Working with RTF

I am writing some scripts to work with NoteTaker from AquaMinds and I am trying to append text to the end of a RTF string. I am failing and I am sure it’s due to my lack of AppleScript knowledge as I am a new AppleScript programmer (programmer of 15+ years, just not AppleScript). My script is working beautifully for it’s intended purpose and I wanted to add in this one last feature.

Basically, I have a RTF string (Dictionary says: “RTF (Unicode text): A string containing RTF to be displayed in the entry). I want to append to the end of it in italic, " (Hello World)”.

Any thoughts on how to go about doing this with a RTF string?


To the best of my knowledge, AppleScript doesn’t understand formatting (like italics), so the only way to format text is to use the tools in an application that can.

I believe I made it function, but it seems prone to fail. Looking at the RTF string, it contains just that, RTF escape sequences. All my entries always ended like:

…Hello World}
…Goodbye World}

So, I simply dropped the last character, and added \f0\i1 (Project Name)} back onto the string and all is working. I tried it with items that had bold, italic, other fonts, etc… and it’s working. They always ended with a } and I always want to append right onto the end.

Thanks for the help.

That’s roughly the size of it, Jeremy.

I noticed your question earlier and (since I don’t currently use NoteTaker) thought I’d offer an example of writing RTF to file. However, I didn’t have quite enough time to reply then. Even though you’ve evidently cracked the problem, I’ll post the code anyway - just in case it helps…

This should create a small RTF file on your desktop (if it doesn’t already exist), initialise it, write a short string to it - and then open it in TextEdit:

set p to (path to desktop as Unicode text) & "test file.rtf"
set rtf_text to "{\\rtf1\\mac\\ansicpg10000\\cocoartf824\\cocoasubrtf330{\\fonttbl\\f0\\fswiss\\fcharset77 Helvetica;}{\\colortbl;\\red255\\green255\\blue255;}\\paperw11900\\paperh16840\\margl1440\\margr1440\\vieww9000\\viewh8400\\viewkind0\\pard\\tx566\\tx1133\\tx1700\\tx2267\\tx2834\\tx3401\\tx3968\\tx4535\\tx5102\\tx5669\\tx6236\\tx6803\\ql\\qnatural\\pardirnatural\\f0\\fs24 \\cf0 This is a demonstration RTF document.}"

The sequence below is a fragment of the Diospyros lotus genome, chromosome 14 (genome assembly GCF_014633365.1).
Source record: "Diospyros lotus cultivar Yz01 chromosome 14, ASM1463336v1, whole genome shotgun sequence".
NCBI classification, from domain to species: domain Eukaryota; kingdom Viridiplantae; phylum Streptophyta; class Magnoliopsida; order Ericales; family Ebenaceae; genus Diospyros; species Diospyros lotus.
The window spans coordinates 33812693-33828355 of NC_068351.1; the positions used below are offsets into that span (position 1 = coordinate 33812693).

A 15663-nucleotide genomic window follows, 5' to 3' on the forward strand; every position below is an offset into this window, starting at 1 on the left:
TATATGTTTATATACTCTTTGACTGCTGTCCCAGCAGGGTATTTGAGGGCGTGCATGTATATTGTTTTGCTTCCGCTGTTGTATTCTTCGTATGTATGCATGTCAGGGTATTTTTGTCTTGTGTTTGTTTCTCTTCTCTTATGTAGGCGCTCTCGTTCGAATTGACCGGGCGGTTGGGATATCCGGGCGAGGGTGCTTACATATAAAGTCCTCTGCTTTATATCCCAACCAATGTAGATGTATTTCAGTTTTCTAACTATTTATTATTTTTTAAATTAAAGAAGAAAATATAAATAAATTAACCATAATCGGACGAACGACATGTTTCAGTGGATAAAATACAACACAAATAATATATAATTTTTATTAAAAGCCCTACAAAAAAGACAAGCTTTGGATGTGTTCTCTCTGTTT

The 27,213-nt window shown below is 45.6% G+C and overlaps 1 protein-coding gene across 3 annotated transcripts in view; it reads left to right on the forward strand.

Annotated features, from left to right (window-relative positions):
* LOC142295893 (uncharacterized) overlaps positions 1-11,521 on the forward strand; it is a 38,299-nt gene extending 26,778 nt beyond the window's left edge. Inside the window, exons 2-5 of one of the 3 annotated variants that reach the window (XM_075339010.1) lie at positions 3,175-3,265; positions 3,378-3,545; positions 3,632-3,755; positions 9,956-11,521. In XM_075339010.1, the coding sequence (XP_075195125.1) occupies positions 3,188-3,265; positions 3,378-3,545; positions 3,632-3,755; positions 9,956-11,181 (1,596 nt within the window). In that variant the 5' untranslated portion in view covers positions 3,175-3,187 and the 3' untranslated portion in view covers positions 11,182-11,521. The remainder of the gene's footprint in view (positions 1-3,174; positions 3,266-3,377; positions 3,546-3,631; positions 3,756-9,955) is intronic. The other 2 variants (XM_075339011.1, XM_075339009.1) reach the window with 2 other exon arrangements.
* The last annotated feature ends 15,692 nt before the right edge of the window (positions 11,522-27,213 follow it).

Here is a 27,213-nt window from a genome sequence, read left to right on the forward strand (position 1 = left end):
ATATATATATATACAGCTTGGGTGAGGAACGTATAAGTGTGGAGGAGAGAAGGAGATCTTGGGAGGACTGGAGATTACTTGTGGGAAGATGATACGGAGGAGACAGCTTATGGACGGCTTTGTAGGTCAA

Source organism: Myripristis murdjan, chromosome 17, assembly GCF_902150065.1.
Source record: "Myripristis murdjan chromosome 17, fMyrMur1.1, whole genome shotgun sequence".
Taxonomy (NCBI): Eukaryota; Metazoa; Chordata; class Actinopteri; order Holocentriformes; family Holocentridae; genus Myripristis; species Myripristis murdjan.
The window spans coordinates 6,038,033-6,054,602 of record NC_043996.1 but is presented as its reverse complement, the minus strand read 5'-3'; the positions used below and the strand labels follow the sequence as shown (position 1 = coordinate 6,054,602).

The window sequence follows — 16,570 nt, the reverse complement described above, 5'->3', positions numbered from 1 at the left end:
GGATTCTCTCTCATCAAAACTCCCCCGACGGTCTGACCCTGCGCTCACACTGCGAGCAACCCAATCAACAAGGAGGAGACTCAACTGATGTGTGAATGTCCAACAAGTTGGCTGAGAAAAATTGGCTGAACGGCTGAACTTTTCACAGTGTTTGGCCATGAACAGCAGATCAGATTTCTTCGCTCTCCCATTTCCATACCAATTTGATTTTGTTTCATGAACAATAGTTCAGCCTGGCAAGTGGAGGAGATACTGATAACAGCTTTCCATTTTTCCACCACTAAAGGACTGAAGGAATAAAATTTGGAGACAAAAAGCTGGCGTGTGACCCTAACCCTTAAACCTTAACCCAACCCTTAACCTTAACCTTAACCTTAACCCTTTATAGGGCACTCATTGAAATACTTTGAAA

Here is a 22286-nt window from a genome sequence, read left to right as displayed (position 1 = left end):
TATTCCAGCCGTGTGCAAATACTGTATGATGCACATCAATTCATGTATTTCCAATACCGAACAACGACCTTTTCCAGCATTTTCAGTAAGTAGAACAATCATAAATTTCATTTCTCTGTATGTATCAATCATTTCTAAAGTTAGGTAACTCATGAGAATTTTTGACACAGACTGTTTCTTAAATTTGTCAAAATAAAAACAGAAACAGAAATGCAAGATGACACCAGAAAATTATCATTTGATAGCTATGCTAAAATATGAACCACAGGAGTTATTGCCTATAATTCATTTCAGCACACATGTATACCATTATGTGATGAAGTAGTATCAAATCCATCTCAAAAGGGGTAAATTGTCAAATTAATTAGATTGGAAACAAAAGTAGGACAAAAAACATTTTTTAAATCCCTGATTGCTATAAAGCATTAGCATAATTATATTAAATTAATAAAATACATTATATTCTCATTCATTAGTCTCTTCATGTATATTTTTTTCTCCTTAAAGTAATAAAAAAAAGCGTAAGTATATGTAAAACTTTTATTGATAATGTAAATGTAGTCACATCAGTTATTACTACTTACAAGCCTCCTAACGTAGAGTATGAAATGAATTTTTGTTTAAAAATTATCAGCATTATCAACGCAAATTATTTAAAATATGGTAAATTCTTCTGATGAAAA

set f to open for access file p with write permission
set eof f to 0
write rtf_text to f
close access f
tell application "TextEdit" to open p

This should add the required italicised text to the same document file and then reopen it (whether it’s already open or not):

set p to (path to desktop as Unicode text) & "test file.rtf"
set f to open for access file p with write permission
set e to get eof f
if e > 0 then
	set t to read f to e - 1
	set eof f to 0
	write t & "\\f1\\i  (Hello World)}" to f
	tell application "TextEdit" to open p
end if
close access f

Where do you look up all the escape codes for RTF (I mean is there a handy doc) or is the best option to simply cut and paste from TextEdit revealed in BBEdit for example?

Since the RTF specification originated from our very good friends at Microsoft, the Rich Text Format (RTF) Specification, version 1.6, might be a good place to start. (While there are more recent, downloadable versions that rely on installation using .exe files, this one is at least viewable online.)

For details of text attributes not available in standard RTF, and which Apple has extended with custom commands, see the Attributed Strings Programming Guide: RTF Files and Attributed Strings.

Thanks, Kai. Instead of grinding thru all that (though I did look), I think I’ll continue to look at text prepared in TextEdit, for example, in BBEdit to which the formatting is just text.

You could even use TextEdit itself:

tell application "TextEdit" to make new document with properties {text:read (choose file of type {"public.rtf"} without invisibles)}

Nice stuff, kai. And useful. If you know the rtf codes for any edits you want to make in a TextEdit document, it can be tons faster to use the read/write commands and vanilla AppleScript than to use TextEdit itself. And (if you get it right) TextEdit will obligingly “tidy up” afterwards when it opens and saves the document itself.

Knowing your penchant for brevity, I thought you might be interested in this version of your text-appending script. (The ‘as file specification’ is for backwards-compatibility with TextEdit 1.2.):

set p to ((path to desktop as Unicode text) & "test file.rtf") as file specification
set f to (open for access p with write permission)
	write "\\f1\\i  (Hello World)}" to f starting at -1
	tell application "TextEdit" to open p
end try
close access f

Characteristically astute, Mr G. :slight_smile: (Thanks, too, for the note about TextEdit 1.2 - which should prove useful for those trying to run this stuff on an older system.)